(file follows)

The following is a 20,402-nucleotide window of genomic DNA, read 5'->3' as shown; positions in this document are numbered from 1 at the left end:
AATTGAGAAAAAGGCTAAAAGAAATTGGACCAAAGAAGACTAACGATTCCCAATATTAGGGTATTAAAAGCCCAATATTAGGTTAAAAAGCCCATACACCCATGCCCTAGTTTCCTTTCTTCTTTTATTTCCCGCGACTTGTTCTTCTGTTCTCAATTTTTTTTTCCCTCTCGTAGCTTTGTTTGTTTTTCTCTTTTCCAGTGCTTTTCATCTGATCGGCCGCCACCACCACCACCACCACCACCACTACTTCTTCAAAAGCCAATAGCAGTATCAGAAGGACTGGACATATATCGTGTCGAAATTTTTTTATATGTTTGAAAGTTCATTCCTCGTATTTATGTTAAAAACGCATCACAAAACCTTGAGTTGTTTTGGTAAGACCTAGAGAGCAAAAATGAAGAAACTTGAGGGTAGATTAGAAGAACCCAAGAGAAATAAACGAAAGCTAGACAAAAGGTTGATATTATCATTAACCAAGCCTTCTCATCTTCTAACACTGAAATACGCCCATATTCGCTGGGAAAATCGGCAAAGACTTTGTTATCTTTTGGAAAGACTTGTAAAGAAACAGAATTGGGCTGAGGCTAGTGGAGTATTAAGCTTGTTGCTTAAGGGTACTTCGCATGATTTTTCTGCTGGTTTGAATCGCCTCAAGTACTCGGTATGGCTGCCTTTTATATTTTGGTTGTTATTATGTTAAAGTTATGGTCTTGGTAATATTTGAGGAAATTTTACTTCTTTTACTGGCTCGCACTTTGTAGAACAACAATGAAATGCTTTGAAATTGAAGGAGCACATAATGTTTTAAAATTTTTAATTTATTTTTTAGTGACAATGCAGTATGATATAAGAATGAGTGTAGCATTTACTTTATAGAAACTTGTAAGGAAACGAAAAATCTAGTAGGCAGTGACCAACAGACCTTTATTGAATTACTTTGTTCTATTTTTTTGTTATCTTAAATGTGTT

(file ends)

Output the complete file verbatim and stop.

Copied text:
The following is a 20,402-nucleotide window of genomic DNA, read 5'->3' as shown; positions in this document are numbered from 1 at the left end:
AATTGAGAAAAAGGCTAAAAGAAATTGGACCAAAGAAGACTAACGATTCCCAATATTAGGGTATTAAAAGCCCAATATTAGGTTAAAAAGCCCATACACCCATGCCCTAGTTTCCTTTCTTCTTTTATTTCCCGCGACTTGTTCTTCTGTTCTCAATTTTTTTTTCCCTCTCGTAGCTTTGTTTGTTTTTCTCTTTTCCAGTGCTTTTCATCTGATCGGCCGCCACCACCACCACCACCACCACCACTACTTCTTCAAAAGCCAATAGCAGTATCAGAAGGACTGGACATATATCGTGTCGAAATTTTTTTATATGTTTGAAAGTTCATTCCTCGTATTTATGTTAAAAACGCATCACAAAACCTTGAGTTGTTTTGGTAAGACCTAGAGAGCAAAAATGAAGAAACTTGAGGGTAGATTAGAAGAACCCAAGAGAAATAAACGAAAGCTAGACAAAAGGTTGATATTATCATTAACCAAGCCTTCTCATCTTCTAACACTGAAATACGCCCATATTCGCTGGGAAAATCGGCAAAGACTTTGTTATCTTTTGGAAAGACTTGTAAAGAAACAGAATTGGGCTGAGGCTAGTGGAGTATTAAGCTTGTTGCTTAAGGGTACTTCGCATGATTTTTCTGCTGGTTTGAATCGCCTCAAGTACTCGGTATGGCTGCCTTTTATATTTTGGTTGTTATTATGTTAAAGTTATGGTCTTGGTAATATTTGAGGAAATTTTACTTCTTTTACTGGCTCGCACTTTGTAGAACAACAATGAAATGCTTTGAAATTGAAGGAGCACATAATGTTTTAAAATTTTTAATTTATTTTTTAGTGACAATGCAGTATGATATAAGAATGAGTGTAGCATTTACTTTATAGAAACTTGTAAGGAAACGAAAAATCTAGTAGGCAGTGACCAACAGACCTTTATTGAATTACTTTGTTCTATTTTTTTGTTATCTTAAATGTGTT